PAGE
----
options for installing qiime2 on a cluster

Hi there,

Our team is using an HPC cluster and are looking to do an install without conda/docker/etc.


Hi @Ben_E,

Thanks for reaching out! Can you provide more context on your HPC cluster and the reasoning behind attempting to install QIIME 2 outside of conda or docker?


Hi @lizgehret,

Thanks for the quick reply! Our cluster is running Linux on x86_64 hardware. The main reasons we want to install outside of conda/docker is to avoid conflicting issues with different versions of conda and updating packages. Additionally, we share concerns which were brought up previously by another user, those being:

  1. Conda distributes binaries that are not necessarily compatible with our software infrastructure, i.e. don’t find some libraries because they are not installed in standard locations

  2. Conda installs everything in the user’s home, putting a lot of stress on our filesystem (and slowing down the whole cluster)

We wish to limit the amount of bloat/unnecessary resource overhead we have on the cluster. Having our tools installed natively rather than in an image which would contain redundant binaries is therefore ideal for us. I believe our server architect may also have concerns regarding security but that's just speculation on my part.



Hi @Ben_E,

Thanks for providing those details!

So to give you more context on what a QIIME 2 install entails, I'd recommend taking a look at one of our resolved environment files (here's the ubuntu environment file for our latest Amplicon release). As you'll notice, the list of required packages is extensive.

You can definitely install all of these packages without using a package manager such as conda, but it will most likely make things much more difficult to manage on your end. While conda itself does have a small list of dependencies, the really nice thing about it is that it will segment the list of 600+ dependencies for QIIME 2 within an isolated environment location. This environment will remain separate from any other environments, and from the rest of your cluster - which allows for different package requirements to exist simultaneously (i.e. different versions of R, Python, etc than what might exist on the cluster).

This is actually not true - you can configure conda to install things at a designated location, and many people do not have conda installed in their home directory.

I'd recommend taking a look at what can be configured through the .condarc file - this is where you can specify where conda will look for packages, how environment locations are handled, etc.

Hope this helps! Cheers :lizard:


Hi @lizgehret,

Thanks for the insight, this helps a ton!

All the best,



Hey @Ben_E,

@SoilRotifer just shared an example of how their HPC is set up, which you may find useful as a reference:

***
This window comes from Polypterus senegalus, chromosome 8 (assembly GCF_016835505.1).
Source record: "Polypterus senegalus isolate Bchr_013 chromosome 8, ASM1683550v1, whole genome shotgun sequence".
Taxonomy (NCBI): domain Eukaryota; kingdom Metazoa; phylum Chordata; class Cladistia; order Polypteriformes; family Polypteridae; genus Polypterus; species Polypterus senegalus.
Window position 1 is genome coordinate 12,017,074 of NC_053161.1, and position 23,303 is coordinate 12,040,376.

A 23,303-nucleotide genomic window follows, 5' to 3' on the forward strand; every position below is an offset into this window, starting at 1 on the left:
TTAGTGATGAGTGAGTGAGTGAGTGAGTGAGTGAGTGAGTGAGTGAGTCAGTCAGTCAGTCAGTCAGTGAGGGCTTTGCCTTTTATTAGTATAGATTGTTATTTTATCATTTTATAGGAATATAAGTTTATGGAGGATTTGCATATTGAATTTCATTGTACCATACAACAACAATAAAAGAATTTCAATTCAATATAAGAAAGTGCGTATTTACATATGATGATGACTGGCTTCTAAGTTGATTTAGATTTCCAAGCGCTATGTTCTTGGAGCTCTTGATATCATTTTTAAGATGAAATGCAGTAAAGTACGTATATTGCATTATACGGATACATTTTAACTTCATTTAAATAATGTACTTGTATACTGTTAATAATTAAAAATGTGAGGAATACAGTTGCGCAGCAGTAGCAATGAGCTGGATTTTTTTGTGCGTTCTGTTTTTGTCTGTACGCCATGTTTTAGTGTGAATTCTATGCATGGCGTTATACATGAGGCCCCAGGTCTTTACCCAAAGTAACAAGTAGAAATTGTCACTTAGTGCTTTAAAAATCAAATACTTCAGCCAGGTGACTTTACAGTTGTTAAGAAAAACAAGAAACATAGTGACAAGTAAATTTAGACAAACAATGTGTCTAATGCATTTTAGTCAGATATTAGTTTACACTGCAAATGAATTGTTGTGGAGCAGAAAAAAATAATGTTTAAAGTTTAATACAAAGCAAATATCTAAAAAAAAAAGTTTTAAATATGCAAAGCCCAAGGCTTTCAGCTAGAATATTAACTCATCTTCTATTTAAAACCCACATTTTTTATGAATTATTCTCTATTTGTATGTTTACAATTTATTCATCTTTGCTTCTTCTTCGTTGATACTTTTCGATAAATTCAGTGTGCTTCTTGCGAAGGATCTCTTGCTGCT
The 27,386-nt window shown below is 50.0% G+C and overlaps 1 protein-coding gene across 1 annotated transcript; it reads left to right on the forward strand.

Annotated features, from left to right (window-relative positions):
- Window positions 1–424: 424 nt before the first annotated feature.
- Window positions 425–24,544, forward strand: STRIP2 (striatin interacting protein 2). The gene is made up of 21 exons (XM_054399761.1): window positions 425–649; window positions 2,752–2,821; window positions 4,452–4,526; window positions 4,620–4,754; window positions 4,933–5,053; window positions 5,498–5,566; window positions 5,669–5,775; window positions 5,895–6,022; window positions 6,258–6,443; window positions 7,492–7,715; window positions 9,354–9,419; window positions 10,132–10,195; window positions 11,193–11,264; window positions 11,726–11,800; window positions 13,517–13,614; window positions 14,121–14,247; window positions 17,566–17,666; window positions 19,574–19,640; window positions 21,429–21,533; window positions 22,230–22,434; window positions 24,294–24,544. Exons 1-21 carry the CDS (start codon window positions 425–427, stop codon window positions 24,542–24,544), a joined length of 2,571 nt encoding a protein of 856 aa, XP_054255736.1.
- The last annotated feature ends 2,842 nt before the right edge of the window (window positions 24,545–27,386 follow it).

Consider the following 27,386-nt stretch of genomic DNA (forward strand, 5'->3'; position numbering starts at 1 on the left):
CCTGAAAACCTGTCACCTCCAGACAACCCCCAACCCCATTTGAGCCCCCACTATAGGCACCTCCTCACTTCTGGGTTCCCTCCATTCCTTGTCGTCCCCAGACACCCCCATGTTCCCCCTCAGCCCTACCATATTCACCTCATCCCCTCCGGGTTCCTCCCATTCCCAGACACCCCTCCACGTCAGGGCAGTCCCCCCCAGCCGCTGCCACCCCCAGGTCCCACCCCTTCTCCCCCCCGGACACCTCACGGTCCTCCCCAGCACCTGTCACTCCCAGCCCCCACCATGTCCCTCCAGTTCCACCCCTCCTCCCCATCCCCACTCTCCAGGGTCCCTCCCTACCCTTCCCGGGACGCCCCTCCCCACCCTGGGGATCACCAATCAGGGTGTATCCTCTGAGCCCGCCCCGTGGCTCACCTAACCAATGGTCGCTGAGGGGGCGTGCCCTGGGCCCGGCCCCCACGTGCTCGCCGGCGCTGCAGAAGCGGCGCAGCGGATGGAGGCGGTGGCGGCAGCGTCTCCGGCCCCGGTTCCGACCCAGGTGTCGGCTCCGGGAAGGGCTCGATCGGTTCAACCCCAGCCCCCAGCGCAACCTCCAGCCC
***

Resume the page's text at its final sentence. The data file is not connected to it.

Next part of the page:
We are able to set up conda environments on our HPC for our courses, within a shared area with read permissions. For example, I simply tell the students to run the following command (after we get there account setup for conda access):

conda config --append envs_dirs /home/SE/BMIG-6202-MSR

so that they have access to all the conda environments we use for our course. This avoids the repeat installs of of the same code by hundreds of users. They can always run conda init to toggle between the system conda and their personal conda.

Here are our HPC instructor instructions, if anyone is interested. In fact, we can run jupyter lab via our HPC, and are set up to run user specific or system specific versions of any conda environments, the user or instructor can simply enable this by running one or both of the following depending on ther environment:

  • conda install -c anaconda ipykernel
  • conda install -c r r-irkernel

Cheers :lizard:


How do you handle this now? Python 3.11 for everyone, forever? :stuck_out_tongue_winking_eye:

I ask because I've used the Modules system on two HPC systems. They both have conda and Qiime2 wrapped as modules you can load with module load qiime2-20yy.mm

This solves duplicate installs because everyone uses the same module.
There is a secret second advantage: a fixed module managed by HPC prevents users from modifying their env, which is what we recommend anyway!

I have no idea about how they set this up. Maybe like this blog post? I can put you all in touch with them if you want.


LOL this is a great point! I'm not exactly sure what the future plan is; I'm just a student trying to help set up our lab's server.

These are great recommendations though, thanks! I'll be passing this info along.

P.S. We ended up just installing QIIME2 into a conda env.

Happy Holidays,



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